We need discourse on structure of proposed regional governments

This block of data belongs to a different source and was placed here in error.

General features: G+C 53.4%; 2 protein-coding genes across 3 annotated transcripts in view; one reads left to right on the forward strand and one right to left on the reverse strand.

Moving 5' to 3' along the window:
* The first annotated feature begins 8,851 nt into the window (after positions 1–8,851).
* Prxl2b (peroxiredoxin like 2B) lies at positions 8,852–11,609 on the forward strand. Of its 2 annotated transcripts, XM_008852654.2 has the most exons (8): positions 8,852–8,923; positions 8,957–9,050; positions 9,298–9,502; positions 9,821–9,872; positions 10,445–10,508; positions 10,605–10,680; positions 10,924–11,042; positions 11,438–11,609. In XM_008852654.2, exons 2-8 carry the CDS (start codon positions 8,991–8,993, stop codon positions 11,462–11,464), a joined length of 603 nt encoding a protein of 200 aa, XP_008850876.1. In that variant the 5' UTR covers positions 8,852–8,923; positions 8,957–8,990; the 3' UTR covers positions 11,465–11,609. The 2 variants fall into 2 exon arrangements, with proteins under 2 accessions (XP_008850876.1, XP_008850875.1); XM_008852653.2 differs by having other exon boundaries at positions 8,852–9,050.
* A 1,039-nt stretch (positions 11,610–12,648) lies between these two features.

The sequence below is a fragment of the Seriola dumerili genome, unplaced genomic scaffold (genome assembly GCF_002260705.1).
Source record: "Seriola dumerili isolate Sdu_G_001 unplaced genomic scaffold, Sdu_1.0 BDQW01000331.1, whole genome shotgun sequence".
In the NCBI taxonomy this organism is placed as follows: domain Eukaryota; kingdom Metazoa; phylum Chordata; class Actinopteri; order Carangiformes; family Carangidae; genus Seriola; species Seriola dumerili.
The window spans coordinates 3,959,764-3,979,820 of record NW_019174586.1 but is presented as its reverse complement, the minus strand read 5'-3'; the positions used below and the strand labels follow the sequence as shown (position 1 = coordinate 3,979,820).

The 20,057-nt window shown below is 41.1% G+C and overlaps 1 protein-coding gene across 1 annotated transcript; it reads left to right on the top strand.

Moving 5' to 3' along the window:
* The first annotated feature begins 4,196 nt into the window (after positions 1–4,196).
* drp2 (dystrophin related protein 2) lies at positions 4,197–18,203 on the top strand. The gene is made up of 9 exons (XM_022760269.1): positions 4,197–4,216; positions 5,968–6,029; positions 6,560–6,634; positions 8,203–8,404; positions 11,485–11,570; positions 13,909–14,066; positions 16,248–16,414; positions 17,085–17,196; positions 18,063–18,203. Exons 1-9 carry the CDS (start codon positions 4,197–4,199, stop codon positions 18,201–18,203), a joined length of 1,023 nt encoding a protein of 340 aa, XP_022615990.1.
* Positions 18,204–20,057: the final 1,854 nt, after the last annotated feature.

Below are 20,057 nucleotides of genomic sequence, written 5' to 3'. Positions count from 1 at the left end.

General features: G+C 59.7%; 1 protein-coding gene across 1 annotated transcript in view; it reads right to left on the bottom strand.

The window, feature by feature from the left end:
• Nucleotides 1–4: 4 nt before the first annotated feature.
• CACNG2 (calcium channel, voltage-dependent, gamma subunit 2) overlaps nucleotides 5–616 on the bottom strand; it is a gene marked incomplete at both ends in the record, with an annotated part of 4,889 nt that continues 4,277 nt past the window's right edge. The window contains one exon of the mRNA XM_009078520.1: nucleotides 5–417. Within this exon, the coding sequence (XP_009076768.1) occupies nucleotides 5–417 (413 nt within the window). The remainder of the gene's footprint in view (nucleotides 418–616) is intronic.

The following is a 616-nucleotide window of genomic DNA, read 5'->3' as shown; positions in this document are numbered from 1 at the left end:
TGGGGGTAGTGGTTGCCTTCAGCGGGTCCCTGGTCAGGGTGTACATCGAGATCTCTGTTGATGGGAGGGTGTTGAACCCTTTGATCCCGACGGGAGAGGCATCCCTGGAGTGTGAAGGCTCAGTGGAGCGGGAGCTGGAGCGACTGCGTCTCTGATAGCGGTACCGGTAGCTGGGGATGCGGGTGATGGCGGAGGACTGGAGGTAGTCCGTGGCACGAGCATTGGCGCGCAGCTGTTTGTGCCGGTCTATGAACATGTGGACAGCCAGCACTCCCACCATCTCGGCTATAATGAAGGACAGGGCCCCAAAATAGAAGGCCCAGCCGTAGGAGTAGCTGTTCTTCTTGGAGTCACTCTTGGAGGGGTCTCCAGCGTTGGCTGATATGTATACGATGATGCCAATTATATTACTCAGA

SEE ALSO :Gender bill flops again, a fourth timeMy concern is that what is a good idea in principle may head to the referendum vote without much of the details of the proposal being known by voters. The lack of serious discourse on the structure, content and implications of the proposed system should be of concern to all Kenyans. In my mind, there are at least three questions that the proposers of the issue need to clarify so that we can have an informed debate. Firstly, what is the mischief we are seeking to cure with this proposal? Knowing what aspects of the current system are not fit for purpose would determine the new system’s design. Is it economic viability? Is it managing regional services and regional projects? Is it regional coordination and planning? The failure to articulate the problem we are seeking to solve means we may apply the wrong solution. The second question is on the nature of the Regional government. Is it an elected government with its own separate legislature as proposed in Bomas? If the answer is yes, how will this elected governmentrelate to the elected county government, which has already settled in the psyche of Kenyans as the legitimate local government? In a country where we have endless jurisdictional wars, how do we ensure that we do not create fresh fights over mandate and jurisdiction between regional and county governments as we have witnessed between the national and county governments for the last six years? Related to this is the issue of mandate. One of the defects of the Bomas drafts was that the mandate of the regional governments comprised of supervision and coordination raising the cost-benefit question; was this whole bureaucracy necessary? Finally, in a country where we are all concerned about the unsustainable cost of government, can we justify the financial cost of another level of government, if we are to also retain all the existing structures, not forgetting that we are also expanding the Executive and strengthening the Opposition office, putting yet another strain on the public purse? Are there cheaper options that may not be perfect, but that can assist us manage the more extreme aspects of our malady, once disclosed, as our economy continues to strengthen? I have no doubt that better minds have considered this matter at great length. They owe us a duty to share the content long before they pop the question. - The writer is an Advocate of the High Court of Kenya
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